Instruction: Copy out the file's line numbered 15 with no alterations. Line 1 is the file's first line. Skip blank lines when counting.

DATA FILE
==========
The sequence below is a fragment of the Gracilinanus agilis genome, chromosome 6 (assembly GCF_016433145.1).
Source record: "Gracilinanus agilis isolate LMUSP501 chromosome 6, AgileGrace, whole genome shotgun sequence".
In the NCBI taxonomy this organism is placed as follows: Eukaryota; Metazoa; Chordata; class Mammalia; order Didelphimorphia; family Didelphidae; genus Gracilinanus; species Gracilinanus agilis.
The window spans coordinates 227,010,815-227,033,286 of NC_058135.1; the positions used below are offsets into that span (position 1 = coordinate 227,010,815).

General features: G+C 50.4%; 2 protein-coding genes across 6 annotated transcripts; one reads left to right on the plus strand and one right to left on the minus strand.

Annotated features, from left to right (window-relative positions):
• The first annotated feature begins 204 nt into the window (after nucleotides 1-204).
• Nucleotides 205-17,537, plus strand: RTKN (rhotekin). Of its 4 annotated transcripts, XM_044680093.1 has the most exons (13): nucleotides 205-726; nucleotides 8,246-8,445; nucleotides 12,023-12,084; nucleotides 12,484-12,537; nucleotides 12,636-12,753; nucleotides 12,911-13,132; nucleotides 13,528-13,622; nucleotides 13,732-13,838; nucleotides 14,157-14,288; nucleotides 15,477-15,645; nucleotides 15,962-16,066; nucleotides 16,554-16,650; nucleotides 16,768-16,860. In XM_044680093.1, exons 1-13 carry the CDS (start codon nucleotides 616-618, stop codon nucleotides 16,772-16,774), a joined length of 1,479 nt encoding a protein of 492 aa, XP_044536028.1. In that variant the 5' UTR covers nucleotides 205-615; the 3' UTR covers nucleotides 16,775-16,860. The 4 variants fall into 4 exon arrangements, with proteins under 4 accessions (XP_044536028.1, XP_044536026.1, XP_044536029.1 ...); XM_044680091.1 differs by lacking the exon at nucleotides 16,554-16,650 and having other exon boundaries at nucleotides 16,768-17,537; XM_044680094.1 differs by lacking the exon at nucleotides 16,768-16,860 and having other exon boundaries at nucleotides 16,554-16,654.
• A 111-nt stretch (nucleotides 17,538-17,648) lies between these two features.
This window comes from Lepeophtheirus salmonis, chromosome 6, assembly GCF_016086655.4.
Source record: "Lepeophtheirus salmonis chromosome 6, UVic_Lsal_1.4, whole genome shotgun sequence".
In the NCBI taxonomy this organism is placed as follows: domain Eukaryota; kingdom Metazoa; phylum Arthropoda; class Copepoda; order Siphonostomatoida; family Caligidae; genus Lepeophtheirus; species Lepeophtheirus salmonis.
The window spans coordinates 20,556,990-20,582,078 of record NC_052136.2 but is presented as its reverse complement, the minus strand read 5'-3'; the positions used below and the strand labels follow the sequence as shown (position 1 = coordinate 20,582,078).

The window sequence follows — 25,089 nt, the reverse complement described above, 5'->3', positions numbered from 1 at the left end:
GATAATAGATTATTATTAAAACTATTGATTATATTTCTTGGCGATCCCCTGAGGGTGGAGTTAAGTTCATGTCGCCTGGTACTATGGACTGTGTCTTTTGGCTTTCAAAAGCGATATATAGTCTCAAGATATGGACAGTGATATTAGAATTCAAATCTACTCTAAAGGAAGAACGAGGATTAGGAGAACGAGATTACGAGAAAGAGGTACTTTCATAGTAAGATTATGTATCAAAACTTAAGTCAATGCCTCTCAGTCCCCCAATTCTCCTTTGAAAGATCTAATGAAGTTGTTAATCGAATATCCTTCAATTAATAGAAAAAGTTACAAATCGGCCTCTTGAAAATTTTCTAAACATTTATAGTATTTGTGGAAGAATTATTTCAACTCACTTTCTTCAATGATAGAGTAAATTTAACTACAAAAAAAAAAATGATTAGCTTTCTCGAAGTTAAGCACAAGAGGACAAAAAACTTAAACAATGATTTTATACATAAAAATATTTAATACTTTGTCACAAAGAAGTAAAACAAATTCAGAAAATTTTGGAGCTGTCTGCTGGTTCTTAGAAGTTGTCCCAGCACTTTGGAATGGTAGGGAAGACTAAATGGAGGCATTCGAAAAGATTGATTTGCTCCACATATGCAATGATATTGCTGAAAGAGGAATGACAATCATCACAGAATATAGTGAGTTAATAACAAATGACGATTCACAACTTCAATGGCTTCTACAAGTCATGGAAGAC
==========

GATAATAGATTATTATTAAAACTATTGATTATATTTCTTGGCGATCCCCTGAGGGTGGAGTTAAGTTCATGTCGCCTGGTACTATGGACTGTGTCTTTTGGCTTTCAAAAGCGATATATAGTCTCAAGATATGGACAGTGATATTAGAATTCAAATCTACTCTAAAGGAAGAACGAGGATTAGGAGAACGAGATTACGAGAAAGAGGTACTTTCATAGTAAGATTATGTATCAAAACTTAAGTCAATGCCTCTCAGTCCCCCAATTCTCCTTTGAAAGATCTAATGAAGTTGTTAATCGAATATCCTTCAATTAATAGAAAAAGTTACAAATCGGCCTCTTGAAAATTTTCTAAACATTTATAGTATTTGTGGAAGAATTATTTCAACTCACTTTCTTCAATGATAGAGTAAATTTAACTACAAAAAAAAAAATGATTAGCTTTCTCGAAGTTAAGCACAAGAGGACAAAAAACTTAAACAATGATTTTATACATAAAAATATTTAATACTTTGTCACAAAGAAGTAAAACAAATTCAGAAAATTTTGGAGCTGTCTGCTGGTTCTTAGAAGTTGTCCCAGCACTTTGGAATGGTAGGGAAGACTAAATGGAGGCATTCGAAAAGATTGATTTGCTCCACATATGCAATGATATTGCTGAAAGAGGAATGACAATCATCACAGAATATAGTGAGTTAATAACAAATGACGATTCACAACTTCAATGGCTTCTACAAGTCATGGAAGAC